An Embryonic Ecclesiology Enabling Church Planting Movements to Flourish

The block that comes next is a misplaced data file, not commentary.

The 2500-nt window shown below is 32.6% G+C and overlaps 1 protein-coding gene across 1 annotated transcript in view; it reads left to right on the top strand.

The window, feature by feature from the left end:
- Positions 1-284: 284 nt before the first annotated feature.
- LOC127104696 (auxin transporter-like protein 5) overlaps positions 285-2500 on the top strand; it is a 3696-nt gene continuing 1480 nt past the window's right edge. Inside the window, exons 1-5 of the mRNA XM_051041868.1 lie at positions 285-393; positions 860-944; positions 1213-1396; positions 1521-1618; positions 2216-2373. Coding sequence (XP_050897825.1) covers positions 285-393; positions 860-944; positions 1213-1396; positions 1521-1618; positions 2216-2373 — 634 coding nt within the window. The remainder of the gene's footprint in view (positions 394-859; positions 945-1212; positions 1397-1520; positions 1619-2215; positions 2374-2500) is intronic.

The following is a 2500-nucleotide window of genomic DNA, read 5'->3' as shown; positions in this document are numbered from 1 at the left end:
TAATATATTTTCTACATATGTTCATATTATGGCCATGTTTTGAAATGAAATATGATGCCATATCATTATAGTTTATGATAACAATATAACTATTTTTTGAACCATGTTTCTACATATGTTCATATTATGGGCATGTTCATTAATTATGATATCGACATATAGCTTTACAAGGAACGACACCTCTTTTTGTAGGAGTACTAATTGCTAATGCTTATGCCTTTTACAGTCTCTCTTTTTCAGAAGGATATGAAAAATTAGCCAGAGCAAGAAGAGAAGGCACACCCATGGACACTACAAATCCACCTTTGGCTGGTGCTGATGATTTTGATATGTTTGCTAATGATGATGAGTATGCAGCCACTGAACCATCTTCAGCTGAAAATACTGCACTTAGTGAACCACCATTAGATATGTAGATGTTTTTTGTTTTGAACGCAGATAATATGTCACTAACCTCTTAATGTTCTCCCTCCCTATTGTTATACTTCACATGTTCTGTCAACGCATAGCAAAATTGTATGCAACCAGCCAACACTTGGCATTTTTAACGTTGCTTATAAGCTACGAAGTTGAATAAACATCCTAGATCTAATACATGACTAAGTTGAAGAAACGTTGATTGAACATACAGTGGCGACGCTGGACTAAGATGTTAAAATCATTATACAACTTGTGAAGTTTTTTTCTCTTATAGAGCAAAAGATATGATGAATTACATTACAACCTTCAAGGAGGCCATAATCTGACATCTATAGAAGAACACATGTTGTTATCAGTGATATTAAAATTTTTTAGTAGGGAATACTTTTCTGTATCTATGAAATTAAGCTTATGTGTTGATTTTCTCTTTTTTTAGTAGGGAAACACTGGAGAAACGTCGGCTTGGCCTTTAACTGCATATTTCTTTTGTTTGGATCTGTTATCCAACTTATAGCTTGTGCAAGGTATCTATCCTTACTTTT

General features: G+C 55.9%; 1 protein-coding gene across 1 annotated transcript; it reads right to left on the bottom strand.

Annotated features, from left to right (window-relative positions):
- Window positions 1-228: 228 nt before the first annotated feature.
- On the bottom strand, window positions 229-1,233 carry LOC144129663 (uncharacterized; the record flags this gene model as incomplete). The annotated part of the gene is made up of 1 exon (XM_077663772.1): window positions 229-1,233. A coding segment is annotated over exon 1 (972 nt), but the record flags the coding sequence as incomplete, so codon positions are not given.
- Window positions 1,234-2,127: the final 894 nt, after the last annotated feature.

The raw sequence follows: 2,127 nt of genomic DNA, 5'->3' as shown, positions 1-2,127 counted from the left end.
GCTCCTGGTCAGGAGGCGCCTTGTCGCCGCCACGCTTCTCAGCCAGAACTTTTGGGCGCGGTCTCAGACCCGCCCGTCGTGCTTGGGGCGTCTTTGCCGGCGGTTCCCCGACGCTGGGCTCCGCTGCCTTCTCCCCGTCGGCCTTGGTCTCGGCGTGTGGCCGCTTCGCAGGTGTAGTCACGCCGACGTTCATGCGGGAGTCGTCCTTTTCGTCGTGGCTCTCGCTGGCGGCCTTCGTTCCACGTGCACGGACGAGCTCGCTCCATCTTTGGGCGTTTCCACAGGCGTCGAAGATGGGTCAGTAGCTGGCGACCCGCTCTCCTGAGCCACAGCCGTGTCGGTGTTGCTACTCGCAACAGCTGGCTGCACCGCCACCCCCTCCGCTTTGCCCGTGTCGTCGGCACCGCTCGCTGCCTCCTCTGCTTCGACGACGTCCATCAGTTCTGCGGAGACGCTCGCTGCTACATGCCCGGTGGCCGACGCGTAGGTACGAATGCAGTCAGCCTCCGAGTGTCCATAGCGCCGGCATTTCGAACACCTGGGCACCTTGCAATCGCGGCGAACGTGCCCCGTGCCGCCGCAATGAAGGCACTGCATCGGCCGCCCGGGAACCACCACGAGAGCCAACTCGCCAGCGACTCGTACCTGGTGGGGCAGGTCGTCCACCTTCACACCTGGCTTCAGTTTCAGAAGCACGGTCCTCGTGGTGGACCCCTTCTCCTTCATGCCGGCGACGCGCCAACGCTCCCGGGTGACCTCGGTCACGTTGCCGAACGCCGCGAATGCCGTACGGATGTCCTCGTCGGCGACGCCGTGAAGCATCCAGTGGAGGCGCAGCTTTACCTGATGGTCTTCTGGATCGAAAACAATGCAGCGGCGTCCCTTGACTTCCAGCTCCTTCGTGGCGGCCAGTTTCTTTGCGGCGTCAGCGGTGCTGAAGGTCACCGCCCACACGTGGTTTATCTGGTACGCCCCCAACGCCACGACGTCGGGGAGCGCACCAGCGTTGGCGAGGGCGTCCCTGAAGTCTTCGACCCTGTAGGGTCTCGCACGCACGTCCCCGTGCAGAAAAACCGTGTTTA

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ABSTRACT AN EMBRYONIC ECCLESIOLOGY ENABLING CHURCH PLANTING MOVEMENTS TO FLOURISH Robert Christopher Abner, PhD The Southern Baptist Theological Seminary, 2019 Chair: Dr. John Mark Terry This dissertation proposes an ecclesiological rubric for evaluating church planting strategies and methods. The result of these evaluations will be establishing churches that flourish where they are planted. A flourishing church grows and matures to become everything God intends for a church to be rather than settling for minimal expectations for maturity and health. Chapter 1 introduces the thesis that an embryonic ecclesiology is a necessary component for biblically faithful church planting methodologies. The thesis identifies the issue of ecclesiology on the mission field. Those who are planting churches should be experts on knowing what the church is. Chapter 2 provides a biblical ecclesiology leading to a rubric for evaluating ecclesiology implicit within church planting strategies. The rubric guides church planting teams to evaluate strategies and methods upon biblical principles for the ontological reality of the church. Chapter 3 presents an overview of the CPM paradigm and its influence upon current church planting practices. David Garrison is most often associated with CPM paradigms due to his writings. His paradigm and methods will be evaluated using the rubric for evaluating embryonic ecclesiology proposed in chapter 2. Chapter 4 presents an overview of the church planting method called T4T. T4T is a church planting method influenced by the paradigm and principles of CPM. This method will be introduced and described. The description will include a presentation of its development and specific tactics. Finally, T4T is evaluated by the ecclesiological rubric proposed in chapter 2. Chapter 5 presents an overview of the church planting method called The Big One. This method is influenced by the paradigms and principles of CPM. The description will include a presentation of its development and specific tactics. Finally, the method is evaluated by the ecclesiological rubric proposed in chapter 2. Chapter 6 summarizes the lessons learned from this study. Both the strengths and weaknesses of CPM influenced methods are presented. Needed corrections to CPM approaches enabling church plants to flourish are presented. Finally, the proposals for utilizing the rubric developed in chapter 2 is provided.